- This article is about the mythological/legendary/heraldic creature. See Amphisbaenia for information on the type of reptile.
Amphisbaena (plural: amphisbaenae), Amphisbaina, Amphisbene, Amphisboena, Amphisbona, Amphista, Amphivena, or Anphivena (the last two being feminine), a Greek word, from amphis, meaning "both ways", and bainein, meaning "to go", also called the Mother of Ants, is a mythological, ant-eating serpent with a head at each end. According to Greek mythology, the mythological amphisbaena was spawned from the blood that dripped from the Gorgon Medusa's head as Perseus flew over the Libyan Desert with it in his hand. Cato's army then encountered it along with other serpents on the march. Amphisbaenae fed off of the corpses left behind. The amphisbaena has been referred to by the poets, such as Nicander, John Milton, Alexander Pope, Alfred, Lord Tennyson, and A. E. Housman, and the amphisbaena as a mythological and legendary creature has been referenced by Lucan, Pliny the Elder, Isidore of Seville, and Thomas Browne, the last of whom debunked its existence.
The amphisbaena has a twin head, that is one at the tail end as well, as though it were not enough for poison to be poured out of one mouth.
This early description of the amphisbaena depicts a venomous, duo-headed snakelike creature. However, Medieval
and later drawings often show it with two or more scaled feet, particularly chicken feet and feathered wings. Some even depict it as a horned, dragon-like creature with a serpent-headed tail and small, round ears, while others have both "necks" of equal size so that it cannot be determined which is the rear head. Many descriptions of the amphisbaena say its eyes glow like candles or lightning, but the poet Nicander
seems to contradict this by describing it as "always dull of eye". He also says: "From either end protrudes a blunt chin; each is far from each other." Nicander
's account seems to be referring to what is indeed called the Amphisbaenia
The Amphisbaena makes its home in the desert
- Poisonous fangs
- Its eye contact kills instantly when under a full moon.
In ancient times, the supposedly dangerous amphisbaena had many uses in the art of folk medicine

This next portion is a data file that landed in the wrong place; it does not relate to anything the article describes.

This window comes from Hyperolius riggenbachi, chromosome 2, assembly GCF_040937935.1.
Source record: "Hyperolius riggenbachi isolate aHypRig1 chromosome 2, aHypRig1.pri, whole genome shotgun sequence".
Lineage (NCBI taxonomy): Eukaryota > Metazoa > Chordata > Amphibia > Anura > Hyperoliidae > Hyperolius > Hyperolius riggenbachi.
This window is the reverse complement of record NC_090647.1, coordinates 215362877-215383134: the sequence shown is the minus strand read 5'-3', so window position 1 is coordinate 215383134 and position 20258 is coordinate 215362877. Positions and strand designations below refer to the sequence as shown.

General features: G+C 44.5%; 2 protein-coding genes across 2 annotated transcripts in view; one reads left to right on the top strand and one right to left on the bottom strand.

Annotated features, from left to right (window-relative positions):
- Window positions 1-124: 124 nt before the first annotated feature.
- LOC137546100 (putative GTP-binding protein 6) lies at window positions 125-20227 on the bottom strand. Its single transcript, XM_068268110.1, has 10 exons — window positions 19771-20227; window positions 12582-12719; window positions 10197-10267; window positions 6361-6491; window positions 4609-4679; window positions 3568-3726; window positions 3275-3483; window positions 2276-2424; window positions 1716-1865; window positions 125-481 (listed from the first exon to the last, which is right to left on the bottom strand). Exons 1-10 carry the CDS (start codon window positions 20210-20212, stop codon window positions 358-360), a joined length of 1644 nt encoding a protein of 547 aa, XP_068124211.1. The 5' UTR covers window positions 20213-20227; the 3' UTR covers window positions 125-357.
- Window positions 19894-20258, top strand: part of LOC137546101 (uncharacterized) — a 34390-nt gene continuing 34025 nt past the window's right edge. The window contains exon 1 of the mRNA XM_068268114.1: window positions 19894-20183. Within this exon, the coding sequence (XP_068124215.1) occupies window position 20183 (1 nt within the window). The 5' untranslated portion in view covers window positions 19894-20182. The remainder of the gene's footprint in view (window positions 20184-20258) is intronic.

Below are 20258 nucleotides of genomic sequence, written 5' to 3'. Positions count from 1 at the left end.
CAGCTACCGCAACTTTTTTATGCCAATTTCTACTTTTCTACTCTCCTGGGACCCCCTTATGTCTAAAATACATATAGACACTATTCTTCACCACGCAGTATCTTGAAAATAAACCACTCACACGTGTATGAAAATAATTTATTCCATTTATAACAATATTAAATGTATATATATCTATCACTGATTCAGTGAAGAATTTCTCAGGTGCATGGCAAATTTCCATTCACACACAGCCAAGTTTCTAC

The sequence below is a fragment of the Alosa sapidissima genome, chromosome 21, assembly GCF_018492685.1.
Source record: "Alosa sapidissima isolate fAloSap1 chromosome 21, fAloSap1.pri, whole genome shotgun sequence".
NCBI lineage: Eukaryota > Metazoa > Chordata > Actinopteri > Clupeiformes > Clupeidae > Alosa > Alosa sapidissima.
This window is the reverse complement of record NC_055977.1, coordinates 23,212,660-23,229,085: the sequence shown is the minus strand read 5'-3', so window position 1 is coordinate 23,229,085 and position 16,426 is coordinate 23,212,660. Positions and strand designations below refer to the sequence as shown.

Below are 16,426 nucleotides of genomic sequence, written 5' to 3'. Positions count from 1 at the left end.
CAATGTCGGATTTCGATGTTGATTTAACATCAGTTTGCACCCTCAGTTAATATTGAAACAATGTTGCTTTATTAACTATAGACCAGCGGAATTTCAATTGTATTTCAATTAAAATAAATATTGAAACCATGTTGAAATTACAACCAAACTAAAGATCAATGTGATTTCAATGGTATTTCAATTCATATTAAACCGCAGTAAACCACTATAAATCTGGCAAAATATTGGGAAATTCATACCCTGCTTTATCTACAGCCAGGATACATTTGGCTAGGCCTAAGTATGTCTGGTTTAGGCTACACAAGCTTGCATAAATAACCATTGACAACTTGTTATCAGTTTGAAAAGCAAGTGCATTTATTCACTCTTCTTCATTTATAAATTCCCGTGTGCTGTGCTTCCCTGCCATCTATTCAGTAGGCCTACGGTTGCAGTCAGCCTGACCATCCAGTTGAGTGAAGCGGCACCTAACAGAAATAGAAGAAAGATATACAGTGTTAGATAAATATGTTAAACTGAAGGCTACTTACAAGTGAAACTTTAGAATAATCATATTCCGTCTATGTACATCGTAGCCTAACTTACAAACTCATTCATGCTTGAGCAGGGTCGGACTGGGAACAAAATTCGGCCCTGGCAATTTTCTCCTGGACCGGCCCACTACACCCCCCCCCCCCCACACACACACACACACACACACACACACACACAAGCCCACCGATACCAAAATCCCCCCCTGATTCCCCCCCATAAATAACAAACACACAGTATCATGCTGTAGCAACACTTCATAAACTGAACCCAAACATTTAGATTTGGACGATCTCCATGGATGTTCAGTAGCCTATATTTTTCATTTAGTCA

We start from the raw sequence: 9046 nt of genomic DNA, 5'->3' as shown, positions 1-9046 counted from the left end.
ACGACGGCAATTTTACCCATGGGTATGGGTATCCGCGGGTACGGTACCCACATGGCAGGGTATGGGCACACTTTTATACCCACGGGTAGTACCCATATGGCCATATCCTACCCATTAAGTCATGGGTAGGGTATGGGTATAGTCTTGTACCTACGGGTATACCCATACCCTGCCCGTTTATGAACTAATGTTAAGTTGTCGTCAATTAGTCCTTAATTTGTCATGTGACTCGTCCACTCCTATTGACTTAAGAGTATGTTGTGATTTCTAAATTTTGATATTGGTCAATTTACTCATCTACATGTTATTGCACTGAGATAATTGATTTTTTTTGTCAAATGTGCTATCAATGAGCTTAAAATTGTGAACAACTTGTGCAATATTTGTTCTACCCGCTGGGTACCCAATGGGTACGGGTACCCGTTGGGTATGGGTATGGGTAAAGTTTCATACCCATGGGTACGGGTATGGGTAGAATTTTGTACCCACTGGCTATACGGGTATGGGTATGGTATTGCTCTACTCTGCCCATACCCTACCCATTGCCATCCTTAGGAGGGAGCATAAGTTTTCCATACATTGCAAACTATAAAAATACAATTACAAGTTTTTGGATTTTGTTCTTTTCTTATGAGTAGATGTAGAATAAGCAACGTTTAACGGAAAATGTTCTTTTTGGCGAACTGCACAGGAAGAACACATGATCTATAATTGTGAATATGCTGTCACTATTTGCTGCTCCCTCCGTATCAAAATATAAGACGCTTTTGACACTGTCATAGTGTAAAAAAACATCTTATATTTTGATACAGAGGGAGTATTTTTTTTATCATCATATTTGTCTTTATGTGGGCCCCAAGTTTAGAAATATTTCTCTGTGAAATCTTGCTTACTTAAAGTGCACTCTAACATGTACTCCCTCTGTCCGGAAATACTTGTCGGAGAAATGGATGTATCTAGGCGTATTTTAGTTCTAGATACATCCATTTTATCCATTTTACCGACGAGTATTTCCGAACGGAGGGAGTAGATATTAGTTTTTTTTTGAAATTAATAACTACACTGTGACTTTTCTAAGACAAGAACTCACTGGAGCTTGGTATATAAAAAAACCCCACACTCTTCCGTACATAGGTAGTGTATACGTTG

and other such remedies. It is said that expecting women wearing a live amphisbaena around their necks would have safe pregnancies, however if your goal is to cure ailments such as arthritis
or the common cold
wear only its skin. By eating the meat of the amphisbaena one could attract many lovers of the opposite sex
, and slaying one during the full moon
could give power to one who is pure of heart and mind. Lumberjacks
suffering from cold weather on the job could nail its carcass or skin to a tree to keep warm, while in the process allowing the tree to fell easier.
In The Book of Beasts
, T.H. White
suggests that the creature derives from sightings of the worm lizards
of the same name. These creatures are found in the Mediterranean countries where many of these legends originated.
In the Dungeons & Dragons fantasy role-playing game
, the Amphisbaena is depicted as in traditional myth as a giant serpent with a head at both ends. It travels by grasping one head in the other and rolling like a hoop. The fangs of the Amphisbaena are so poisonous that anything successfully bitten by it dies instantly.
The CD art on Powerman 5000
's album Transform
, drawn by Spider One
, contains symbols reminiscent of the Amphisbaena. Adorning the CD artwork are two-headed arrows wrapped back pointing at each other, and underneath the CD are two worm like creatures face to face forming a circle.
- Hunt, Jonathan (1998). Bestiary: An Illuminated Alphabet of Medieval Beasts (1st ed.). Hong Kong: Simon & Schuster. ISBN 0-689-81246-9.
- Dave. Amphisbaena. Dave's Mythical Creatures and Places. Available: URL http://www.eaudrey.com/myth/amphisbaena.htm. Last accessed 3 May 2005.
- Richards, Johnathan M. "The Ecology of the Amphisbaena." Dragon #215 (TSR, 1995).